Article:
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When you’re starting something new or learning a new skill, things could get pretty confusing quite quickly. From countless “expert” opinions to plethora of information scattered across the internet, it gets tricky to decide where to begin.
Learning to sharpen a tool isn’t an exception to the above predicament; if you’re just starting out, it could indeed leave you scratching your head sometimes. The purpose of this two-part discussion is to familiarize newbies with the fundamentals of knife sharpening.
Rest assured if you’re willing to put in a bit of effort, not only will you be adding a pretty useful skill but the entire process will be a joy to be a part of.
Knowing when to sharpen: First thing’s first, you need to be able to tell the difference between when a knife needs a sharpening session or if it’s perfectly fine. Following are the key indications that you need to look out for in order to determine whether the time has come to sharpen.
The knife isn’t cutting cleanly: It’s important to first understand what qualifies as a sharp blade. For most people, if a knife is able to hack an apple into half, a knife qualifies as sharp. That is incorrect. A knife should be able to impart a clean cut without any friction or resistance on the edge.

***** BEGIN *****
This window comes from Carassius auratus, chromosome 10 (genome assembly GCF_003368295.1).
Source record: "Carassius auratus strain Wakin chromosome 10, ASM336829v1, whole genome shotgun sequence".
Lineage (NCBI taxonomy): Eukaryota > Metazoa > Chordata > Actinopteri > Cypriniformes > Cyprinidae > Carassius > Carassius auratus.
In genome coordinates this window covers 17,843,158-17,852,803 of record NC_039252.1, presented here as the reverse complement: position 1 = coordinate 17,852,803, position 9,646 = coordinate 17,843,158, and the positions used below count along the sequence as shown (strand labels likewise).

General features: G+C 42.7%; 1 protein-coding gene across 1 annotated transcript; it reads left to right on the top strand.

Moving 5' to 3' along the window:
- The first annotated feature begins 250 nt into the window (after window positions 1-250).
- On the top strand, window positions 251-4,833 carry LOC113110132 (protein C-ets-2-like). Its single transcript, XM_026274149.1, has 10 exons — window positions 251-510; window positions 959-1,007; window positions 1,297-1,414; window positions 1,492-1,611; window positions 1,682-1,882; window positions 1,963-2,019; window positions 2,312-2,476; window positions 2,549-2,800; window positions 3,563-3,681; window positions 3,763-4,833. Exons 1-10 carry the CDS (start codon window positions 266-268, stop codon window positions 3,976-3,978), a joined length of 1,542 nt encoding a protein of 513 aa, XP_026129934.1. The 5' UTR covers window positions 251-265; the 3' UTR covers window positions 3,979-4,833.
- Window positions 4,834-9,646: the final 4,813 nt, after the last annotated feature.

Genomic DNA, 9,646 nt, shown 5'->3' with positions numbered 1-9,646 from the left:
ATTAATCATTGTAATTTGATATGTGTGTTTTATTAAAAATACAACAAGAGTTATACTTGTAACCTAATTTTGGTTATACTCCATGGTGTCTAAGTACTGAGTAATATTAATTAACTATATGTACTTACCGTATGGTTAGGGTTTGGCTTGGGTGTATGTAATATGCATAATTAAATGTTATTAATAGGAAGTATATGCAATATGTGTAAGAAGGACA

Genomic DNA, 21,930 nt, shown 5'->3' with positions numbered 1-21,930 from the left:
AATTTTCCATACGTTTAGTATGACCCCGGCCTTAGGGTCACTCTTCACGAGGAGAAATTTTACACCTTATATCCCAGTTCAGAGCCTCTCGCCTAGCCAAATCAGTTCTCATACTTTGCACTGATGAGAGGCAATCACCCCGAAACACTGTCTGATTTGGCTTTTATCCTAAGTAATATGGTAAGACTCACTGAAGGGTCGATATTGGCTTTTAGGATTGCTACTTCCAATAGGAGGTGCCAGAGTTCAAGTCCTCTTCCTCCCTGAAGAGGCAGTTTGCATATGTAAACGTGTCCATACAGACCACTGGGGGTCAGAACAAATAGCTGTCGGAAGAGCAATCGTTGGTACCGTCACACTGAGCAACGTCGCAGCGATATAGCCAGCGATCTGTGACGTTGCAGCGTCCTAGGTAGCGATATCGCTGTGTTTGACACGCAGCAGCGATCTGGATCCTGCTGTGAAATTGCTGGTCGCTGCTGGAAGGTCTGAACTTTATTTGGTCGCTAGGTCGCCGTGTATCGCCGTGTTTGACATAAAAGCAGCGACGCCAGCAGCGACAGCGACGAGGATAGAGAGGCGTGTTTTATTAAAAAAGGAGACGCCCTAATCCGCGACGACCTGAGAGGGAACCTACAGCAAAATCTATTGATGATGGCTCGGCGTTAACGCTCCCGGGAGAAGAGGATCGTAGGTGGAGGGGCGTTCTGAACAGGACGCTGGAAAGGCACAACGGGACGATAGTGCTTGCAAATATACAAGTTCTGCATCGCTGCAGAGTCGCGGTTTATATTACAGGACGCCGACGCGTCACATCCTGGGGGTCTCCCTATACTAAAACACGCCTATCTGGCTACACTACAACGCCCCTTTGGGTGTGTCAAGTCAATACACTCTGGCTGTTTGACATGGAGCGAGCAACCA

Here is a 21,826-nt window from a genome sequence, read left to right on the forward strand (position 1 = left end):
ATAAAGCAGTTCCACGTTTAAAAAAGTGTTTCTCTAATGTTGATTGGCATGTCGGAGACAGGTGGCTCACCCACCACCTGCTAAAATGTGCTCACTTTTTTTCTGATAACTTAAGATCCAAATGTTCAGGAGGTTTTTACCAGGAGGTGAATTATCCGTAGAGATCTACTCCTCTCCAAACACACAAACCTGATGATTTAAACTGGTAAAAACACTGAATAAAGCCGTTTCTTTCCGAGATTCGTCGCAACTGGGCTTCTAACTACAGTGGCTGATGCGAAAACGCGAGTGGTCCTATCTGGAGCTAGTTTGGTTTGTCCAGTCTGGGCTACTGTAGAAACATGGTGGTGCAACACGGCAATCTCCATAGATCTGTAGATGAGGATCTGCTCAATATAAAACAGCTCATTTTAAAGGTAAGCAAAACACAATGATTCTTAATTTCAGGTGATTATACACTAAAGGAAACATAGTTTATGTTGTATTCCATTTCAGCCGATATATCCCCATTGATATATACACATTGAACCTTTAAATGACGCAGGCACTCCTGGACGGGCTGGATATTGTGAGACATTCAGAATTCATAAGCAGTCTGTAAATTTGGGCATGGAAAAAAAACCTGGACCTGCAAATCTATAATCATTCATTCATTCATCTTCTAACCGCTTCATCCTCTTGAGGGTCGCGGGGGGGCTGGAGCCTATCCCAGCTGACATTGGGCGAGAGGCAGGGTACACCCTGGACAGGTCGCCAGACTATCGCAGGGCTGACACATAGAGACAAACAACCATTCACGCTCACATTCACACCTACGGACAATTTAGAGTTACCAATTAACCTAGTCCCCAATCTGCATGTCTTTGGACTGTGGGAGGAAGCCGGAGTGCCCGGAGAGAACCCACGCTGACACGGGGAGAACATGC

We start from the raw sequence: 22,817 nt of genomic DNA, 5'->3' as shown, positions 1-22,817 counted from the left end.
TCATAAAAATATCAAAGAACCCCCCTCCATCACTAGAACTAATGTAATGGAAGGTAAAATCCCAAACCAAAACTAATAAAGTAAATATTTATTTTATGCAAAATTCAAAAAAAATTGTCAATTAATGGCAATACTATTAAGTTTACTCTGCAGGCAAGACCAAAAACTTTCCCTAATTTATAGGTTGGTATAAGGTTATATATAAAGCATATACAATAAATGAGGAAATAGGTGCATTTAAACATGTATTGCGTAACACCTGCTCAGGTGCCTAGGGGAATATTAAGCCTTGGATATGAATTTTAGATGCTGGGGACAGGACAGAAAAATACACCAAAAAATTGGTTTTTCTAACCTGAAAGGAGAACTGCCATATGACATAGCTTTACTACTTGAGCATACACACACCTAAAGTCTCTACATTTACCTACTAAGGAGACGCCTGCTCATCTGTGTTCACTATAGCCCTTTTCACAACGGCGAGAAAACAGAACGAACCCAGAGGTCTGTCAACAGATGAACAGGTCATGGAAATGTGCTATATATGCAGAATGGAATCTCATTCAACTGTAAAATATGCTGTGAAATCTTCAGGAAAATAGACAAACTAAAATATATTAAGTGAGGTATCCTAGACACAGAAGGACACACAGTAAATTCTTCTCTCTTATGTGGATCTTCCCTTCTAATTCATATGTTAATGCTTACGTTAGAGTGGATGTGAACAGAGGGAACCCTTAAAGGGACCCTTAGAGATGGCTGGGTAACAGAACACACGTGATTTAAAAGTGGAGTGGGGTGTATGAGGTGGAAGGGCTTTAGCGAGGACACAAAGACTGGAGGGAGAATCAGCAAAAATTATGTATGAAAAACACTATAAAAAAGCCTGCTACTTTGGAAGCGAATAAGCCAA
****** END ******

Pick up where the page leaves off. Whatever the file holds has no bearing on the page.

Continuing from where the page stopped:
There are a couple of handy ways that will give you a pretty good idea of the blade’s sharpness. Swipe your knife against a piece of paper. It should be able to cut through without facing any resistance. Pull or resistance on the blade means that it isn’t optimally sharp. Another way to try is to cut a soft vegetable such as a tomato or a pepper. The knife should be able to cleanly take off the skin from the pepper’s side or should cut the tomato with the minimum of pressure.
Ragged uneven edge: It’s crucial that you regularly observe the edge of your knives. The idea is to look for any unevenness in the edges. There are two reasons why your knife may end up with a ragged edge. One, if your knife is being constantly subjected to high-pressure chopping jobs then the metal will chip off from the edge, leaving it ragged and uneven.
Secondly, your sharpening technique could have a profound impact on how the edge turns out. If you use too aggressive an angle while sharpening, you will end up removing a lot more metal than needed thus leading to an edge that’s too thin and weak. Ideally, you should be using a sharpening angle between 20 to 25 degrees.
This concludes the first part. Stay tuned for the second part!
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Here’s to sharp knives and great food!
Thanks for the help, looking forward for part 2